Here is an article about and direct audio from a call by one of the White House's senior advisors, Sebastian Gorka, to someone who had criticized his ideas, credentials, and actions through a Twitter feed. It is painful to listen to, since the situation is so absurdly inappropriate. The recipient of the call, one Michael S. Smith, seems totally taken aback, as anyone would be, at receiving a call from a high-level official complaining that he'd said mean things. I assume it is because of this that Smith never says the only thing that he'd have to say to end the conversation: "You, Mr. Gorka, are a public servant, and I am a private citizen, and as such it is my right and my duty to learn what I can of your actions, credentials, and proposals, analyze them to the best of my ability (in this case as an expert on terrorism), and discuss them with my neighbors and the community at large. This is a fundamental tenet of our democratic system." Mr. Smith touches on many of these themes, but never manages to put them into a succinct phrase, so shocked is he at the conversation. It's like when you have a run-in with someone on the street or at work, and only later you come up with the perfect retort. Except in this case, there's some Hungaro-British fascist yelling at you for 20 minutes, so you can never get your thoughts together.
Particularly shocking are multiple moments in which Mr. Gorka evinces a fundamental misunderstanding of representative democracy. On the one hand, he all but says that he takes any questioning of his work as a public servant to comprise a personal attack on him. This twisted vision of his public role is confirmed by his using work time (when he should be serving the Nation) to make a private call to harangue someone for 20 minutes, and inviting Mr. Smith to work out their differences at a personal, private lunch in the White House, instead of in the public forum, where policy discussion belong.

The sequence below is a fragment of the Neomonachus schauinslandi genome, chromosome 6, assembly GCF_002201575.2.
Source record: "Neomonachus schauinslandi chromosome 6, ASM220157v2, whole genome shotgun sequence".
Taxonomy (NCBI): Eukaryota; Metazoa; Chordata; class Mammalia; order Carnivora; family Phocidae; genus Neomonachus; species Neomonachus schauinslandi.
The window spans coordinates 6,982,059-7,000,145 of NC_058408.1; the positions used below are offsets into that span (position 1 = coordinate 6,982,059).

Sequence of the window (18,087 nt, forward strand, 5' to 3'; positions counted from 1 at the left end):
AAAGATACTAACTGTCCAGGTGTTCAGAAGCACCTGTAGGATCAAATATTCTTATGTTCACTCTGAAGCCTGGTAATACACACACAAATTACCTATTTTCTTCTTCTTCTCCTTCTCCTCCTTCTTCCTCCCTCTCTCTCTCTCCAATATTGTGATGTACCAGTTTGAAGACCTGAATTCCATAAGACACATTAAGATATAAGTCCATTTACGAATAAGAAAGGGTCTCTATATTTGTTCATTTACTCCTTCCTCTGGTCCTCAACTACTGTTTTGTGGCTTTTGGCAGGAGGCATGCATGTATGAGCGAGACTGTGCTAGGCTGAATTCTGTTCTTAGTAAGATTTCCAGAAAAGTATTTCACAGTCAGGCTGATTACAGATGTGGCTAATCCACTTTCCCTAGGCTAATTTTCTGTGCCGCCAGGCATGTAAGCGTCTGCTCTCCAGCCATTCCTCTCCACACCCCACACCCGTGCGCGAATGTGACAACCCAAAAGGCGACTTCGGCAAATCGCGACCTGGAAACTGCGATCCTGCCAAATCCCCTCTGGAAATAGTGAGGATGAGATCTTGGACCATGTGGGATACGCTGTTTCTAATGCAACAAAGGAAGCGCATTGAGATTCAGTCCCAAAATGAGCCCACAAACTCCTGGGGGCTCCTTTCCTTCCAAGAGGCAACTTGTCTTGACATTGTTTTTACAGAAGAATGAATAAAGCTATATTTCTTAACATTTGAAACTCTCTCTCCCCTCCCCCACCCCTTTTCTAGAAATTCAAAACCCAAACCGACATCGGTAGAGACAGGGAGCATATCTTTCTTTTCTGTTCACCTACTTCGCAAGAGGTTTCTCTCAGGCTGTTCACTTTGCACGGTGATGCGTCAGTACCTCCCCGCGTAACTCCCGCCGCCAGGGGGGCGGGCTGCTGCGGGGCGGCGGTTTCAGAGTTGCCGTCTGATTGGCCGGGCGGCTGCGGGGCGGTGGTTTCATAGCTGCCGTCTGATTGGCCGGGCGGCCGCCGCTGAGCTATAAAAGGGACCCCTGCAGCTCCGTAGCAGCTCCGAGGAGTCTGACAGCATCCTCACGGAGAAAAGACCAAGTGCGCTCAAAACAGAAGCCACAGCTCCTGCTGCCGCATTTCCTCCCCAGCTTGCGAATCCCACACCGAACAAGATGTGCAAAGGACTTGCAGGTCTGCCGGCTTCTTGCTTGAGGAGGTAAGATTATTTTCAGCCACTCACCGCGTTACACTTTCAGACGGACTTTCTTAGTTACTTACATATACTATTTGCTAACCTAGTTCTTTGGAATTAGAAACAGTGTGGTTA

But more troubling than this is Mr. Gorka's authoritarian insistence that no one question him or his master. He seems to believe that, since Trump won the election, and since Gorka has been allowed a bully pulpit by the powers that be, then no one has a right to question him--not on his academic and professional merits, not on his fitness to carry out his duties, not on the soundness of his policy proposals. The Boss says get in line, so you're supposed to get in line and not quesion. It's like the classmate in grammar school that finds or makes up some arbitrary rule that supposedly lets them do what they want and "legitimately" prevents others from having a say. I'm sorry, but that's not how a society of free subjects works, Mr. Gorka.